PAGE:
William Pooley from Suffolk is flying out to Free Town, Sierra Leone, to continue working in health centres to fight Ebola after surviving the disease himself

music
Arts and Entertainment
The Newsroom creator Aaron Sorkin

TV
Arts and Entertainment
Matt Berry (centre), the star of Channel 4 sitcom 'Toast of London'

TVA disappointingly dull denouement
Arts and Entertainment
Tales from the cryptanalyst: Benedict Cumberbatch in 'The Imitation Game'

film
Arts and Entertainment
Pixie Lott has been voted off Strictly Come Dancing 2014

Strictly
Latest stories from i100
Have you tried new the Independent Digital Edition apps?

ES Rentals

    Independent Dating
    and  

    By clicking 'Search' you
    are agreeing to our
    Terms of Use.

    Calls for a military mental health 'quality mark'

    Homeless Veterans campaign

    Expert calls for military mental health 'quality mark'
    Racton Man: Analysis shows famous skeleton was a 6ft Bronze Age superman

    Meet Racton Man

    Analysis shows famous skeleton was a 6ft Bronze Age superman
    Garden Bridge: St Paul’s adds to £175m project’s troubled waters

    Garden Bridge

    St Paul’s adds to £175m project’s troubled waters
    Stuff your own Christmas mouse ornament: An evening class in taxidermy with a festive feel

    Stuff your own Christmas mouse ornament

    An evening class in taxidermy with a festive feel
    Joint Enterprise: The legal doctrine which critics say has caused hundreds of miscarriages of justice

    Joint Enterprise

    The legal doctrine which critics say has caused hundreds of miscarriages of justice
    Freud and Eros: Love, Lust and Longing at the Freud Museum: Objects of Desire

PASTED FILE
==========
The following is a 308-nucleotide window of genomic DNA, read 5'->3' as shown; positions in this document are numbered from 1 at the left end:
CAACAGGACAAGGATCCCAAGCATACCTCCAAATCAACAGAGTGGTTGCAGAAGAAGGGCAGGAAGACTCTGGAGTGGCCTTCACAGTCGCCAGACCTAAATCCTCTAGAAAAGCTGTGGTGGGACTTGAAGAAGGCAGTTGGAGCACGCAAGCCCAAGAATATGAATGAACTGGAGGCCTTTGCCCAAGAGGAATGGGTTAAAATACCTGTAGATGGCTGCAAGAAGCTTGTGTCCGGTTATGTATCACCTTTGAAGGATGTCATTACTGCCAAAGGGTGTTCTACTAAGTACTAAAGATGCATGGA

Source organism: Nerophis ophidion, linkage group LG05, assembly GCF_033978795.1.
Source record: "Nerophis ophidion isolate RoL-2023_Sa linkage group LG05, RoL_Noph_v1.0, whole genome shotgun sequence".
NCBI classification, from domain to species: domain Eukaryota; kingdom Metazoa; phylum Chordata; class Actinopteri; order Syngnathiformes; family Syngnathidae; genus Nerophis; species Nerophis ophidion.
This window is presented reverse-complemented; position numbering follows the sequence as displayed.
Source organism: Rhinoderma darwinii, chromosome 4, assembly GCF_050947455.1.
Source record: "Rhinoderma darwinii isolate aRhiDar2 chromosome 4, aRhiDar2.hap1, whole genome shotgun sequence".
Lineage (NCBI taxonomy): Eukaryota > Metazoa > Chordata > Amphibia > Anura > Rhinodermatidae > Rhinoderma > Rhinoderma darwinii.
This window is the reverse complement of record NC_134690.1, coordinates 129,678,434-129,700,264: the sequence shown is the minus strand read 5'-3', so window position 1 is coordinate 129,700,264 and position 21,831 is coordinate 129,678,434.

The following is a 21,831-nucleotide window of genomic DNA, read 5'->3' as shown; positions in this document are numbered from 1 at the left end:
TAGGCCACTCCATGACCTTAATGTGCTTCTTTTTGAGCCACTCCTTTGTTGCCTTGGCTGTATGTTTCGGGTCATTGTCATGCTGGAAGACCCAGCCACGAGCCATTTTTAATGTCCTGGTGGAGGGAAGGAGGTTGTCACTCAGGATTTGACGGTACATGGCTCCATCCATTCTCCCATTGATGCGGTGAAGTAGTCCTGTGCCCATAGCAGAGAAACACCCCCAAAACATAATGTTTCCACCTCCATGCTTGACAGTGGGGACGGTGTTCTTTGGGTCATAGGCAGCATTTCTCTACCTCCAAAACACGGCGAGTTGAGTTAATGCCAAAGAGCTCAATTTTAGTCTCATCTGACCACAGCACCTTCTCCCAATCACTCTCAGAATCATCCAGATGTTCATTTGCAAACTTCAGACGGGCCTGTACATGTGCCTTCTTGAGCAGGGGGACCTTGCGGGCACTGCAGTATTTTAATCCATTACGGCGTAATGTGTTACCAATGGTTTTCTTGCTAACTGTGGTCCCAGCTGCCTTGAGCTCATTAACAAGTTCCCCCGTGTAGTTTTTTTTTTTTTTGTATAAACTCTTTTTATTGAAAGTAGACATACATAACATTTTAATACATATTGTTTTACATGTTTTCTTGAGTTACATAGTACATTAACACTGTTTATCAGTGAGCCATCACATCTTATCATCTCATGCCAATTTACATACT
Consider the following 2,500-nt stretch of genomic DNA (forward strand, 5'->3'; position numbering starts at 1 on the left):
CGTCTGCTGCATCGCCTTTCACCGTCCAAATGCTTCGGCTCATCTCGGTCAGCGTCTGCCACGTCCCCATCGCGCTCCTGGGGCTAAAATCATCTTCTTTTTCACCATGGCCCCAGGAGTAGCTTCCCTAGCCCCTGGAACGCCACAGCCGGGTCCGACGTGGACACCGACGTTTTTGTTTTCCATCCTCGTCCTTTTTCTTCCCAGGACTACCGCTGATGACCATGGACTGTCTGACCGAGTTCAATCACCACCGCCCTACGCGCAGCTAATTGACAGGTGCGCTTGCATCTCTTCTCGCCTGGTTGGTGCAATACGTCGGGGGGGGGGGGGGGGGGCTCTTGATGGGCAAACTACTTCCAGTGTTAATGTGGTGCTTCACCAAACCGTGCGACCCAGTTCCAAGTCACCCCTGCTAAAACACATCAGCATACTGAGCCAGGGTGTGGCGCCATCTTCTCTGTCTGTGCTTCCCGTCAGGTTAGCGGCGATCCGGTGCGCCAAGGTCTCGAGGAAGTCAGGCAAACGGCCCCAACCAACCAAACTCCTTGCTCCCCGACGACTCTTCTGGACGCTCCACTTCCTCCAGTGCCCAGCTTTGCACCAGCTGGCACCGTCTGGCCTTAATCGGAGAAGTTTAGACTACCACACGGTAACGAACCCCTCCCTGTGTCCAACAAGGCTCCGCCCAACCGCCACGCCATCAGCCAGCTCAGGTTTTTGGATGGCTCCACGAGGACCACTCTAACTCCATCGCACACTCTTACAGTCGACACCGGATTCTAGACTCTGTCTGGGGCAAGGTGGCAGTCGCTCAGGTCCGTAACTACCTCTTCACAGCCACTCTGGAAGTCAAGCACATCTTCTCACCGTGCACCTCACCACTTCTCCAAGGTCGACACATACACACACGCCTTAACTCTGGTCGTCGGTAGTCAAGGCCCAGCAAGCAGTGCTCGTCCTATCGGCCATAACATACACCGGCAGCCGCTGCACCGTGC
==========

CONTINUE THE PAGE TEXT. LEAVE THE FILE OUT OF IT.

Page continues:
Freud and Eros

    Love, Lust and Longing at the Freud Museum
    France's Front National and the fear of a ‘gay lobby’ around Marine Le Pen

    Front National fear of ‘gay lobby’

    Marine Le Pen appoints Sébastien Chenu as cultural adviser
    'Enhanced interrogation techniques?' When language is distorted to hide state crimes

    Robert Fisk on the CIA 'torture report'

    Once again language is distorted in order to hide US state wrongdoing
    Radio 1’s new chart host must placate the Swifties and Azaleans

    Radio 1 to mediate between the Swifties and Azaleans

    New chart host Clara Amfo must placate pop's fan armies
    Homeless Veterans appeal: 'It's life, and not the Forces, that gets you'

    Homeless Veterans appeal: 'It's life, and not the Forces, that gets you'

    The head of Veterans Aid on how his charity is changing perceptions of ex-servicemen and women in need
    Torture: It didn't work then, it doesn't work now

    Torture: It didn't work then, it doesn't work now

    Its use is always wrong and, despite CIA justifications post 9/11, the information obtained from it is invariably tainted, argues Patrick Cockburn
    Rebranding Christmas: More public bodies are refusing to give the festival its name for fear of causing offence

    Rebranding Christmas

    More public bodies are refusing to give the festival its name for fear of causing offence. They are missing the point, and we all need to grow up
    A Greek island - yours for the price of a London flat

    A sun-kissed island - yours for the price of a London flat

    Cash-strapped Greeks are selling off their slices of paradise
    Pogues could enjoy fairytale Christmas No 1 thanks to digital streaming

    Pogues could enjoy fairytale Christmas No 1 thanks to digital streaming

    New system means that evergreen songs could top the festive charts
    Prince of Wales: Gruff Rhys on his rock odyssey, and the trouble with independence

    Prince of Wales: Gruff Rhys

    He is a musician of wondrous oddity. He is on a perpetual quest to seek the lost tribes of the Welsh diaspora. Just don't ask Gruff Rhys if he's a national treasure...